Disruptive innovation

Twice in the last week, I found myself telling clients from successful, profitable companies the story of Kodak’s decline.   In both cases, they went a bit pale, and asked if I’d ever written up the story so they could give it to their bosses.

As those of us of a certain age remember, in the 70s, 80s and 90s Kodak’s colour film was what one aspired to use. The colour balance was fantastic, the light sensitivity, grain size and stability everything one’s heart could desire. Some claimed that Fuji film was better in certain situations, but my preference was always for Kodak. The only problem was the price, and that frustrating wait for the photographs to come back from the developers.

In the world of photography, the main innovation in the 90s seemed to be the rise of the preloaded disposable camera. They were small and easy to use, even if the picture quality wasn’t great and you still had to wait for the pictures to be developed. It wasn’t apparent to the ordinary user, but the manufacturing investment behind these cameras was stunning. In 2000 I was shown round Fuji’s innovative remanufacturing facility in Toyko, where a few years before they’d invested around $50M on a fully automated factory to dissemble and remanufacture the cameras, check and even repair the components, and then reassemble the cameras with new film for reuse.   82% by weight of each camera was reused.

There was of course also Polaroid’s instant photography system, with its clunky camera and film, but that was really only something to use occasionally, so it didn’t feel particularly important. Equally, digital photography was a bit of a gimmick, and the resolution was so poor it seemed more useful as child’s toy than as a serious camera.

Kodak obviously felt the same. I remember seeing a presentation in 1999 in which they said that they expected digital photography to grow slowly from the current 5% market share to around 15% by 2015. In fact it reached 15% within 18 months and 50% by 2003. By 2005 Kodak were pulling out of analogue film. They had a worthy struggle to find their new direction, including setting up a lab on Cambridge Science Park, but to no avail. In January 2012 they filed for bankruptcy protection.

It’s a sad story, but there are a couple of wrinkles that make it particularly poignant.

Kodak actually invented digital photography in 1975. The inventor, Steve Sasson, and his team tried hard to persuade Kodak management that digital photography was going to be important, but failed to convince them, and ultimately gave up. Interestingly Steve Sasson is still at Kodak, and I gather that now when he says something is a good idea, he really gets listened to!

Kodak’s fundamental problem was one that all successful businesses are vulnerable to: the steady growth of a “disruptive innovation” that is ignored until too late.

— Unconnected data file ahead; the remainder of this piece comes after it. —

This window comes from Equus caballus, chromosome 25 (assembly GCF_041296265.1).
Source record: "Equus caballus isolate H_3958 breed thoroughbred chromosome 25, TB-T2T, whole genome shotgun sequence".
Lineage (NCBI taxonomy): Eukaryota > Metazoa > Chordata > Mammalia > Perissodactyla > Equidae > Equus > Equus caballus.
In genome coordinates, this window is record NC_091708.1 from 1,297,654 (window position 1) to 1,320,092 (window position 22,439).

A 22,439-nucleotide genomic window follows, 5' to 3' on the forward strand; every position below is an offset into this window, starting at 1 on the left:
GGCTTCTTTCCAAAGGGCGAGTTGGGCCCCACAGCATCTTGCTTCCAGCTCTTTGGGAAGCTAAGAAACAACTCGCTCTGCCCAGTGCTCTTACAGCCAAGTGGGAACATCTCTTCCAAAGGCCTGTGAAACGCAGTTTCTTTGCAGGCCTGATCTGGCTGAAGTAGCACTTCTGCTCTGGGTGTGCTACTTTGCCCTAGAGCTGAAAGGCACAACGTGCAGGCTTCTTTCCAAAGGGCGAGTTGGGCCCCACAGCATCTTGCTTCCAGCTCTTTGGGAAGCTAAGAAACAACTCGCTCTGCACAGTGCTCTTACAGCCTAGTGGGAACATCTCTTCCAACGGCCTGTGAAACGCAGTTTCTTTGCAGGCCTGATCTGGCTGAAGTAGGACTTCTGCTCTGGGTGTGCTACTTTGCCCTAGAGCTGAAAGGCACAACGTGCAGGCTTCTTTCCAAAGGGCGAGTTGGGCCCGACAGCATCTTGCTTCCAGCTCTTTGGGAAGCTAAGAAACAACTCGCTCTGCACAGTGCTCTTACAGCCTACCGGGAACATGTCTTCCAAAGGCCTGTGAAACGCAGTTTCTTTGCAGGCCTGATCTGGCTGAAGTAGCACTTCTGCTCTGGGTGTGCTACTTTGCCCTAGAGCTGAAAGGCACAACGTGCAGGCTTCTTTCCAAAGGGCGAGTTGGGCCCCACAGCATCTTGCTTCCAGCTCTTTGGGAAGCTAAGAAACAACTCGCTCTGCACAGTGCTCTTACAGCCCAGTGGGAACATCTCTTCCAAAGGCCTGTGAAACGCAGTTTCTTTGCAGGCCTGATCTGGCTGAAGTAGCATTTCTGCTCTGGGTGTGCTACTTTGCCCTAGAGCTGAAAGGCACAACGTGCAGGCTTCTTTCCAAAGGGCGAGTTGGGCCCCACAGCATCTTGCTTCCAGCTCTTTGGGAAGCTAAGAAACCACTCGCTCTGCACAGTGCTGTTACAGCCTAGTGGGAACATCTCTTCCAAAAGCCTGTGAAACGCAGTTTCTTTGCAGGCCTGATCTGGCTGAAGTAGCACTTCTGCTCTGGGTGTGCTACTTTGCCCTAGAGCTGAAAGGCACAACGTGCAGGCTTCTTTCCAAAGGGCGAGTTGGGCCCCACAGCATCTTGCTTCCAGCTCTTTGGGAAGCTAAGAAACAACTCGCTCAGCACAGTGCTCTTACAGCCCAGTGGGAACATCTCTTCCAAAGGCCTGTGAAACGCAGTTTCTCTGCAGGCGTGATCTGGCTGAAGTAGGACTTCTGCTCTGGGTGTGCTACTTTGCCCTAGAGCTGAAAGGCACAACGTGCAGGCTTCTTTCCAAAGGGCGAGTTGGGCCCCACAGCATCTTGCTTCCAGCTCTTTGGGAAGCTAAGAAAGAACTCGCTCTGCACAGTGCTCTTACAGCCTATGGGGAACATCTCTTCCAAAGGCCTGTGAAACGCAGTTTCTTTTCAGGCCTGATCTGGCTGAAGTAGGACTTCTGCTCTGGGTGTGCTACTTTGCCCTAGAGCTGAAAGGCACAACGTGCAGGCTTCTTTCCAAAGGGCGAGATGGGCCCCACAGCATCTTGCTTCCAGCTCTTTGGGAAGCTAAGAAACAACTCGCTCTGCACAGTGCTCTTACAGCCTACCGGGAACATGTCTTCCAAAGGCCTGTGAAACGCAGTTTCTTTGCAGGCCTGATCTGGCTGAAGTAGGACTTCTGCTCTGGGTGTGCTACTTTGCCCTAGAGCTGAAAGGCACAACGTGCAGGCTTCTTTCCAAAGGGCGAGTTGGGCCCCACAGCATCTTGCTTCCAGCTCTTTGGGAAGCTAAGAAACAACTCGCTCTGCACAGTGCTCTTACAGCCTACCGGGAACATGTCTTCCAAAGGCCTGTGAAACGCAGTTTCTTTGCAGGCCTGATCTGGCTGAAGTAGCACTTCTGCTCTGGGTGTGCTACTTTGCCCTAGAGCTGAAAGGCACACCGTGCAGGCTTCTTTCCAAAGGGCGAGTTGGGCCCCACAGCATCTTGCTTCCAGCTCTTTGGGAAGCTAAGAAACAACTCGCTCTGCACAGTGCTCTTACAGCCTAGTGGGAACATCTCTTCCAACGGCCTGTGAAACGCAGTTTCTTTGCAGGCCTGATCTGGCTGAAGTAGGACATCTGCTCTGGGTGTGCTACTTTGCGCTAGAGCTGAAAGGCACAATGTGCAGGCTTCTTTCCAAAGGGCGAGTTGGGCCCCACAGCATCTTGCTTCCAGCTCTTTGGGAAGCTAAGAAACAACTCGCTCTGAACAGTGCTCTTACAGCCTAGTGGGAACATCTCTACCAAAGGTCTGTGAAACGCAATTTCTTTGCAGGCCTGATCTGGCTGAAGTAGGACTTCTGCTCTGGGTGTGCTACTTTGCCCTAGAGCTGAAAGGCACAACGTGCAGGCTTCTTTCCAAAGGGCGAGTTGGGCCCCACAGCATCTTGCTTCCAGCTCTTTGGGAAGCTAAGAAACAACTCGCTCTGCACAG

As one of my favourite management thinkers, Clayton Christensen, points out, this is because successful companies, quite reasonably, design their processes to maximise their profit.   All Kodak’s attention and investment was focussed on making, selling and processing great film. This made it very hard for them to notice that many amateur photographers would happily sacrifice some picture quality for the ability to take as many pictures as they liked, see the results immediately and dump or edit the ones that didn’t work.

The profit on a roll of film was awesome so, as digital photography seemed clearly less profitable, it’s easy to see how Kodak remained trapped in an ever declining puddle of profitability, while the world went digital around them.

The blindness of successful organisations towards disruptive innovations is always a challenge for those who try to open their eyes.

Universities are faced with the disruptive innovation of on-line learning, because the last thing a mature student with a job and family wants is an extended period of full time study. They want to be able to study when they have time, take what they need and ignore the rest. This is a tough message for an institution like Cambridge University to take on board, even if some at the Judge Business School are trying to persuade them.

In a very different sector, I have an innovative client in a minerals company. He is aware that their business of resource extraction (ie digging very profitable holes in the ground) risks being disrupted by a gently growing trend towards materials recovery. But how to persuade his Board when extraction is still so profitable?

Although Kodak was brought to its knees by digital photography, I find it ironic that today its main asset is its $2.6B portfolio of digital imaging patents, which it is trying to sell to Google, Apple and others.

Not a bad sum for something that just a few years ago was considered too unprofitable to be worth bothering with.